When I was in my early 20’s, years before the onset of my pain, I was offered a marijuana cigarette. I didn’t want it, but the pressure from my friend was so great I finally took it. I puffed on it once. I did not inhale.
I was not sure what effect it might have on me or how it might make me feel. I was afraid of it.
A few years ago, feeling desperate for anything that might help with the pain, I googled “medical marijuana.”
I found a site in Canada. The only requirement was that you send them a note with the name of your medical disorder. The seeds arrived in the mail and I planted them in the laundry room sink.
They were fast growers; within a week or so I had some beautiful plants.
I wasn’t sure how to use them. I also wasn’t sure I had the nerve. It turned out my worry was for naught.
On my way to check on the plants I walked into my living room. My cat Rooty was running around the room, really, really enjoying herself. That was out of character. As soon as I walked into the laundry room I saw why. All of the plants had been eaten down to the root.
It let me off the hook. I no longer needed to make an active decision about trying “pot” for my pain.
I have been sitting on the sidelines on this issue. Although it has disturbed me that, despite proof of the benefits for those with cancer pain, loss of appetite, HIV and other disorders, medical marijuana has remained illegal in most states. Even when I am asked to sign petitions about making it legal I have not done so, not being sure exactly where I stand on the issue.
But then my self-interest came into play.
I have “phantom pain” of my face (anaesthesia dolorosa). This is a neuropathic disorder. It often defies treatment.
A recent study published in The Journal of Pain about vaporized cannabis significant improving neuropathic pain changed my mind. Although I have not become an active advocate, at least not yet, I follow the debate over medical marijuana much more closely. I am more willing to add my name to the petitions for making it legal.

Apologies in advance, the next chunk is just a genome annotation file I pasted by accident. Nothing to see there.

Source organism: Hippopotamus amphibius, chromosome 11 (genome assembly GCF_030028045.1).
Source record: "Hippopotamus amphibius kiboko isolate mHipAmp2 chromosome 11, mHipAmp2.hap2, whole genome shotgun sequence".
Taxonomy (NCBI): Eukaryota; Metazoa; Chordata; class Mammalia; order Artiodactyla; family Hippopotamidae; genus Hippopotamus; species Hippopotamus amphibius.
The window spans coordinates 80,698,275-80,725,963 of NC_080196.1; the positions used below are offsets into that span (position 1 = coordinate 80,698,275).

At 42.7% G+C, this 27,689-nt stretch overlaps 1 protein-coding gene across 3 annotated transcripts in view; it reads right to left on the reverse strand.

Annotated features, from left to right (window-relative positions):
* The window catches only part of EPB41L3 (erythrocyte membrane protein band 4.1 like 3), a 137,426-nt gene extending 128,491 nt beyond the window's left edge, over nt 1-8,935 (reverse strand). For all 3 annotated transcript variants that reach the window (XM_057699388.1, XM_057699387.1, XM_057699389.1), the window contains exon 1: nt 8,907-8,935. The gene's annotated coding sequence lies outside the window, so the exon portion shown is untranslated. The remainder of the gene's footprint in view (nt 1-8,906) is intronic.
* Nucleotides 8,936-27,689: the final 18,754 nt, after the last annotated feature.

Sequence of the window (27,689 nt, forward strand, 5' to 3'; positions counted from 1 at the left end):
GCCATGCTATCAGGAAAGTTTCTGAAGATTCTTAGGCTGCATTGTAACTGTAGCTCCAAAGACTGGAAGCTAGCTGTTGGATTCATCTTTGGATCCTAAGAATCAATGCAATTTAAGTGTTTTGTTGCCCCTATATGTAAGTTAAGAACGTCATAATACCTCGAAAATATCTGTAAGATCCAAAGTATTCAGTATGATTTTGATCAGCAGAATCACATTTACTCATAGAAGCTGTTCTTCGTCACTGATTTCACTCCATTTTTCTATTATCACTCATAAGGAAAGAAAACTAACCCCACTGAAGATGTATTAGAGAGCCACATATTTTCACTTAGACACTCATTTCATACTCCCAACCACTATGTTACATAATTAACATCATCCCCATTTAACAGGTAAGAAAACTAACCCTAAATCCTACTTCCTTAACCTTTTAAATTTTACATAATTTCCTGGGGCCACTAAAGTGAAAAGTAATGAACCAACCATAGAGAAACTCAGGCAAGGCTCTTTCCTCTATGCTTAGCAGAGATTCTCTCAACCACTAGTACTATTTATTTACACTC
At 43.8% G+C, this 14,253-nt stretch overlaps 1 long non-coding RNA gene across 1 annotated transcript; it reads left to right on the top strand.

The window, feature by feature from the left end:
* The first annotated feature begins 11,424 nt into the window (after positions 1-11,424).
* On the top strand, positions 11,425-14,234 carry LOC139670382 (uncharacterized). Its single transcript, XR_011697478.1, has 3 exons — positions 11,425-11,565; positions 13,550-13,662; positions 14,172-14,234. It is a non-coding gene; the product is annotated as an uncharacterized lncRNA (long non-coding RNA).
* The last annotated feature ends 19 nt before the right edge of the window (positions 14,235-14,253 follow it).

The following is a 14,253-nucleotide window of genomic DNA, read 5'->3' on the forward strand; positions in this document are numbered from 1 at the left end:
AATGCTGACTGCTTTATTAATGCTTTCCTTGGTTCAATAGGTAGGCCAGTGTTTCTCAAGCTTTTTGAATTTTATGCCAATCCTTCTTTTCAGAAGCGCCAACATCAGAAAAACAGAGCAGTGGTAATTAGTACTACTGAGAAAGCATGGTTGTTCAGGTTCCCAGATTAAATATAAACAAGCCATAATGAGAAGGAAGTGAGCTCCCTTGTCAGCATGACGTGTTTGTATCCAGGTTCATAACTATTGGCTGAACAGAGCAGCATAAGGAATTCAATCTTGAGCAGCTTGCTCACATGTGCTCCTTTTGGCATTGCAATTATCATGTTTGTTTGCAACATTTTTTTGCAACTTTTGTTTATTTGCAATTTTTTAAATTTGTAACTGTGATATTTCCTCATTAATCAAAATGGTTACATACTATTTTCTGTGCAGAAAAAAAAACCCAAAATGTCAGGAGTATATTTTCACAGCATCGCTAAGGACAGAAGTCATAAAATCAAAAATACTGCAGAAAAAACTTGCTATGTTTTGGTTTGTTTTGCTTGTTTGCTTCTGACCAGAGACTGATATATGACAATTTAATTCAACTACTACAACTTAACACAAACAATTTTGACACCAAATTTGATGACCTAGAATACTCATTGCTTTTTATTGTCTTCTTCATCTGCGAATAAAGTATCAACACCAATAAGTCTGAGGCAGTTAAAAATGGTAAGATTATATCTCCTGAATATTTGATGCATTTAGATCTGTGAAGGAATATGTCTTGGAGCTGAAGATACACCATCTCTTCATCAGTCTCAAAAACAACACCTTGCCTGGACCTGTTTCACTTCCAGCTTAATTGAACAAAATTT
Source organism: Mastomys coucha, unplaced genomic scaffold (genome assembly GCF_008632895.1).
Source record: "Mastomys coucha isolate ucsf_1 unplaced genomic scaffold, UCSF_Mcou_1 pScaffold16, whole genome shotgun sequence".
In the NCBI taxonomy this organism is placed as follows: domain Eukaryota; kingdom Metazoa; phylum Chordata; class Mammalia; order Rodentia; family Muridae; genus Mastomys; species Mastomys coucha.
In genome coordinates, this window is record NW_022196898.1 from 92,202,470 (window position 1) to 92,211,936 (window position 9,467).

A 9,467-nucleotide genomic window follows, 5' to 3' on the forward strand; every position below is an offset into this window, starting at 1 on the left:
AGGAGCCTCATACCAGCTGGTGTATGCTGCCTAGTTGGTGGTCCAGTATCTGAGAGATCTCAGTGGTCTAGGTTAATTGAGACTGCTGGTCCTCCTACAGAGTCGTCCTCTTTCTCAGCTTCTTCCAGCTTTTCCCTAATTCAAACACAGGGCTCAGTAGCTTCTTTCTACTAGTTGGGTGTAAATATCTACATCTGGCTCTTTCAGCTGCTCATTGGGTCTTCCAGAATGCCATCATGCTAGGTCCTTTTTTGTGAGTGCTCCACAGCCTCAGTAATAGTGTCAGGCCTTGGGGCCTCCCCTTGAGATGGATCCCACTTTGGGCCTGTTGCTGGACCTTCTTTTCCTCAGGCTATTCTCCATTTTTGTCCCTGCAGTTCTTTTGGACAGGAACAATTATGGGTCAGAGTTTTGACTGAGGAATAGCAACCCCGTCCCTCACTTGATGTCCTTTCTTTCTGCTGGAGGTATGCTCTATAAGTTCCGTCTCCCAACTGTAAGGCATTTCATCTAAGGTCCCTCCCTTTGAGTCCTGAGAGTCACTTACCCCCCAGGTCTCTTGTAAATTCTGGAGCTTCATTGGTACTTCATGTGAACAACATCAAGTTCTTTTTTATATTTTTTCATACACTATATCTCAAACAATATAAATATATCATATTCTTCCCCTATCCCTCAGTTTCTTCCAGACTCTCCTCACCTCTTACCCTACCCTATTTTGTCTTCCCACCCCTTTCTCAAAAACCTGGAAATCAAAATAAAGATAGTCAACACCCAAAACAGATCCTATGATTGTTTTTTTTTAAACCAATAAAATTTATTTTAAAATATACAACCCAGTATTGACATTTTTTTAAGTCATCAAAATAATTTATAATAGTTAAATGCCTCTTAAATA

As chronic pain patients, we are under fire from the DEA. Their rules have made it more and more difficult to get the narcotic medications many of us, including me, need. It has also made it harder for some patients to find doctors willing to prescribe them. That makes it even more important that alternative therapies be found.
Marijuana is one of those therapies.
The study is a small one, only 39 subjects, but the researchers found a significant benefit for those patients who have treatment resistant neuropathy. That would be me.
I know there are many reasons and many people who do not want to see medical marijuana legalized.
However, for me and many others, it could mean the difference between staying disabled and being more able. Dare I hope, maybe even becoming “able.”
Carol Jay Levy has lived with trigeminal neuralgia, a chronic facial pain disorder, for over 30 years. She is the author of “A Pained Life, A Chronic Pain Journey.” Carol was accredited to the United Nations Convention on the Rights of Persons with Disabilities, where she helped get chronic pain recognized as a disease.
The information in this column is not intended to be considered as professional medical advice, diagnosis or treatment. Only your doctor can do that! It is for informational purposes only and represent the author’s personal experiences and opinions alone. It does not inherently or expressly reflect the views, opinions and/or positions of National Pain Report or Microcast Media.